Far-right AfD defeated in local elections amid protest wave in Germany

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Far-right AfD defeated in local elections amid protest wave in Germany
Mario Voigt (l), CDU chairman in Thuringia, congratulates Christian Herrgott (middle), CDU candidate in the run-off election for district administrator in the Saale-Orla district. Photo: picture alliance/dpa | Bodo Schackow

The far-right AfD party suffered a narrow electoral defeat on Sunday after huge protests swept across Germany against the anti-immigration group over revelations of debates about mass expulsions of immigrants.


A candidate from the mainstream center-right CDU won a slim victory over an AfD challenger in a run-off in eastern Thuringia for a district administrator post.

Over a million people have marched in recent days in cities from Hamburg to Dresden to Stuttgart in protest at the Alternative for Germany party and hundreds of thousands poured into the streets again on Saturday and Sunday.

The wave of mobilisation was sparked by a January 10th report by investigative outlet Correctiv, which revealed that AfD members had discussed the expulsion of immigrants and "non-assimilated citizens" at a Potsdam meeting with extremists.

READ ALSO: How worried should Germany be about the far-right AfD after mass-deportation scandal?

Sunday's run-off vote in eastern Thuringia for a district administrator post was the first election since the outrage over the meeting.

After a first round vote in which the AfD's Uwe Thrum topped the polls in the Saale-Orla district, he garnered 47.6 percent in the deciding round against 52.4 percent for CDU candidate Christian Herrgott.

Both the CDU and the centre-left SPD heaved a sigh of relief at the result.

The leader of the CDU's Thuringia branch Mario Voigt thanked voters for joining hands to "beat the purported Alternative", while his SPD counterpart Georg Maier said the large voter turnout and mobilisation of the civil society had led to the "very important result".

'Never again'

The AfD had been hoping to notch up another victory after having secured its first district administrator position last June, also in Thuringia, and its first town mayor in July in neighbouring Saxony-Anhalt.

Protest against AfD

'Hate is no alternative' reads a protest against the AfD in Greifswald, Mecklenburg-Western Pomerania last Monday. Photo: picture alliance/dpa | Stefan Sauer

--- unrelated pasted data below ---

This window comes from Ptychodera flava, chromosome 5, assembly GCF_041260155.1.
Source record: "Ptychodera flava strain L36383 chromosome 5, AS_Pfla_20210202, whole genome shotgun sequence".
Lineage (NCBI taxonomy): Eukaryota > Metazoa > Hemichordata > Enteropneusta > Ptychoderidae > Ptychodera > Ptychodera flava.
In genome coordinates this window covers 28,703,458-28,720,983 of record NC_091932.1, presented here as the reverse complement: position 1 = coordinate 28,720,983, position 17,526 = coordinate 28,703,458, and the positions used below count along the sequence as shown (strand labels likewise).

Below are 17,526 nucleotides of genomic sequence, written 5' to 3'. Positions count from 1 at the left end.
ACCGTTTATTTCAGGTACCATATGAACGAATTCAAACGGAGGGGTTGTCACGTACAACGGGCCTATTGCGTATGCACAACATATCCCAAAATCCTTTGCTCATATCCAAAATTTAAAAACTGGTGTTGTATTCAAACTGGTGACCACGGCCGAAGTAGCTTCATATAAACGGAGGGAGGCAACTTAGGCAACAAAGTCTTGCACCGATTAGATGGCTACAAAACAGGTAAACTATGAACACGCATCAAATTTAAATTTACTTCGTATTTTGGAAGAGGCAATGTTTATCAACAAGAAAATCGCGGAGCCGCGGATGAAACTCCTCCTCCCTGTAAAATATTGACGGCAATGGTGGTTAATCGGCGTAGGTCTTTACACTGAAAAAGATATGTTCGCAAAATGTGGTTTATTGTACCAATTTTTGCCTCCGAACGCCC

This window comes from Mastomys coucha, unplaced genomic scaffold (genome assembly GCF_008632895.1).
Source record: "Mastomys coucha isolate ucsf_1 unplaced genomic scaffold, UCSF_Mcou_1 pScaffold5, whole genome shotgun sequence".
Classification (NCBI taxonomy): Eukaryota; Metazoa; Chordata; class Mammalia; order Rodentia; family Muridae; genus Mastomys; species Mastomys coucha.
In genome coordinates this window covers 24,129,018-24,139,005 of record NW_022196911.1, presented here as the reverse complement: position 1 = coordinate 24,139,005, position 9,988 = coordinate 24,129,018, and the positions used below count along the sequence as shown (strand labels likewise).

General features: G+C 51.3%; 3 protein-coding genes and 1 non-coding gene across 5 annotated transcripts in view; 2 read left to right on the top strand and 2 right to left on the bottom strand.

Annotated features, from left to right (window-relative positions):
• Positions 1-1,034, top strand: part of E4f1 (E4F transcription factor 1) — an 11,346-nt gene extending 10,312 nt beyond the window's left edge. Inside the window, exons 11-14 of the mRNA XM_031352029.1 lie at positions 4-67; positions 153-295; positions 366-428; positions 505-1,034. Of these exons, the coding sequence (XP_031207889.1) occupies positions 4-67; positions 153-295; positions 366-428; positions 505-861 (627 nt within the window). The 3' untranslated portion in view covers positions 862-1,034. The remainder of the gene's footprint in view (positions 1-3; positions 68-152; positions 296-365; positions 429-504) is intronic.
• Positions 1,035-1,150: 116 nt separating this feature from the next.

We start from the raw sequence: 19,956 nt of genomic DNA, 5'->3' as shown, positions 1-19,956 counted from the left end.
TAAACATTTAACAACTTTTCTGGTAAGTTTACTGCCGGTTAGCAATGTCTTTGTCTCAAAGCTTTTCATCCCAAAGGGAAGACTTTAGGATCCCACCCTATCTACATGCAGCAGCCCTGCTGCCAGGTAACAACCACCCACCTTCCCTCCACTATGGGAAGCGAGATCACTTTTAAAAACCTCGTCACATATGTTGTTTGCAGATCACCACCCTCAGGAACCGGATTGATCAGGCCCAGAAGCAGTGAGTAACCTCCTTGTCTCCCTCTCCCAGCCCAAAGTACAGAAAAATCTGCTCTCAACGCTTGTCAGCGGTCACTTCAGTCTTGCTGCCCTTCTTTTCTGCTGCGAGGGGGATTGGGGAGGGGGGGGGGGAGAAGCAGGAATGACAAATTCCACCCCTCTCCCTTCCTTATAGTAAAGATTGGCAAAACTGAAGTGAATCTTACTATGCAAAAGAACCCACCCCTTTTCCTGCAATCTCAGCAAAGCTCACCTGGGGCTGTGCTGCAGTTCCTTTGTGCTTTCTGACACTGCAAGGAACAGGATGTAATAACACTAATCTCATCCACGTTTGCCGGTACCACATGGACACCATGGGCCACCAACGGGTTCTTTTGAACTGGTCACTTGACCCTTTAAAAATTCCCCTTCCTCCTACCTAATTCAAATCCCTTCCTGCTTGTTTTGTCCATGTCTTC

Nationwide opinion polls put the AfD in second place after the conservatives, and well above Chancellor Olaf Scholz's Social Democrats.

A first poll since the protests showed support for the anti-immigration party slipping 1.5 percentage points.

But the far-right party still tops surveys in three eastern states which are due to hold regional elections in September, even though local branches of  the party in two of them -- Saxony and Thuringia -- have been classified as a "confirmed" extremist organisation by Germany's domestic intelligence agency.

The classification gives the agency more powers to monitor the branches, and had been accorded because of the AfD's efforts to undermine democracy and for its anti-immigrant rhetoric.


The AfD also said that it has gained 1,900 new members since January 10th, when the Correctiv report was published.

In his regular video address released Saturday, Scholz for the second week in a row urged the population to stand up against extremists.

"'Never again' is not only directed at the state. 'Never again' requires everyone's vigilance. Our democracy is not God-given, it is man-made. It is strong when we support it. It needs us when it is attacked," he said.

At a weekend anti-Afd protest in Stuttgart, 56-year-old Wolfgang Nagel said that in many European countries "people are looking to turn back the clock and politicians are adopting an inward-looking discourse, focusing on their own nation and their own people."

"It's not the right way to go. It's the road that leads to war... This nationalism has to go."

Margrit Walter, 60, speaking at the same demonstration, said she was there to make a stand for her grandchildren.

"I don't want us to live in a world of Nazis. It's important to rise up against the extreme right."



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